The D-Day was the very first step that enables liberty, justice and human dignity to break through.

Canadian soldiers were on the front lines, and it is with extraordinary bravery and sacrifice that they landed on Normandy beaches that brought peace to the continent.

As a young man, you were hoping to go to Oxford, but when the second world war broke out, you abandoned that dream and enlisted in the RAF early 1940 at the age of 17.

After graduated as an Ai Navigator in 1943, you joined a bomber crew. You were one the most courageous Navigator in the Royal Air Force on the Lancaster Bomber with 626 Squadron.

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You completed a full tour of 30 operations between June and October 1944.

Nearly half of his 30 missions were flown over my country, France. You participated in bombing attacks against Communications links, V-weapon sites and Troop concentrations, including the major bombing attack on Caen in support of the ground assault and attacks on the Falaise pocket.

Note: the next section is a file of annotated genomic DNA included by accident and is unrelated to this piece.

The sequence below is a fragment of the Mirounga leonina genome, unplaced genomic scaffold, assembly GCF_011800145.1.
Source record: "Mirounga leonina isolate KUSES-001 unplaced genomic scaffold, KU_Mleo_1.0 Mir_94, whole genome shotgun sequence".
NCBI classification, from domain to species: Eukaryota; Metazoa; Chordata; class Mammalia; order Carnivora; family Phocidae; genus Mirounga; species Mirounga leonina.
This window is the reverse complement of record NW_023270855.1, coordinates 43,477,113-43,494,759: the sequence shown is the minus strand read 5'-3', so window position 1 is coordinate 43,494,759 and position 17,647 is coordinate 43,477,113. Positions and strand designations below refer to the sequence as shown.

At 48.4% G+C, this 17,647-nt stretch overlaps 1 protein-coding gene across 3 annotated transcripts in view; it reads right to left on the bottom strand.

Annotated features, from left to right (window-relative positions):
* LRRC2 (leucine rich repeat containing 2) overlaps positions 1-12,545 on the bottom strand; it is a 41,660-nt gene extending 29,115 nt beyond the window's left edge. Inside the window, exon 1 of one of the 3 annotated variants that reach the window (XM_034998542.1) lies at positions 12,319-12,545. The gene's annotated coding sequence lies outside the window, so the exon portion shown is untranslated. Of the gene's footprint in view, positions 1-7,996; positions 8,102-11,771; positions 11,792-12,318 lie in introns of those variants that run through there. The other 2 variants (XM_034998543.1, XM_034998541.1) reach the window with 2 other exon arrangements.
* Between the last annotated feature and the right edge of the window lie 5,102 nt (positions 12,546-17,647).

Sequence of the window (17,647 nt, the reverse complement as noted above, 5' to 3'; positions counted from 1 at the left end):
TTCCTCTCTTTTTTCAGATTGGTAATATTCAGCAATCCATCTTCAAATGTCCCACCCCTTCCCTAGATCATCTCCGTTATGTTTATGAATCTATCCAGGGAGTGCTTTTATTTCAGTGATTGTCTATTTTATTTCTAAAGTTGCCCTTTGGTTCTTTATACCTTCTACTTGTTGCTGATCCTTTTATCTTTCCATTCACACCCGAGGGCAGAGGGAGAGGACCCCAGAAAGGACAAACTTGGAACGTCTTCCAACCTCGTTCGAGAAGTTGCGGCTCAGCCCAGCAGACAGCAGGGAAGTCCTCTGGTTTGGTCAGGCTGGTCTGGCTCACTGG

The French people will never forget the act of bravery that you accomplished to help restore our freedom. To you and your comrades, thank you so much for fighting at our side for freedom and democracy.

Thank you for making our families happy, living families. And thank you for making my land a free country.

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honored and pleased to thank you Mr. by bestowing upon you the medal of t of the Legion d’Honneur.

[missing word] om [sic] due Président de la République [missing word] aise, je vous fais chevalier de la Légion d’Honneur.



Consul General of France in Western Canada, “Ceremony awarding the Insignia of Knight in the National Order of the Legion of Honor to Kenneth Brind,” IBCC Digital Archive, accessed July 13, 2024, https://ibccdigitalarchive.lincoln.ac.uk/omeka/collections/document/34758.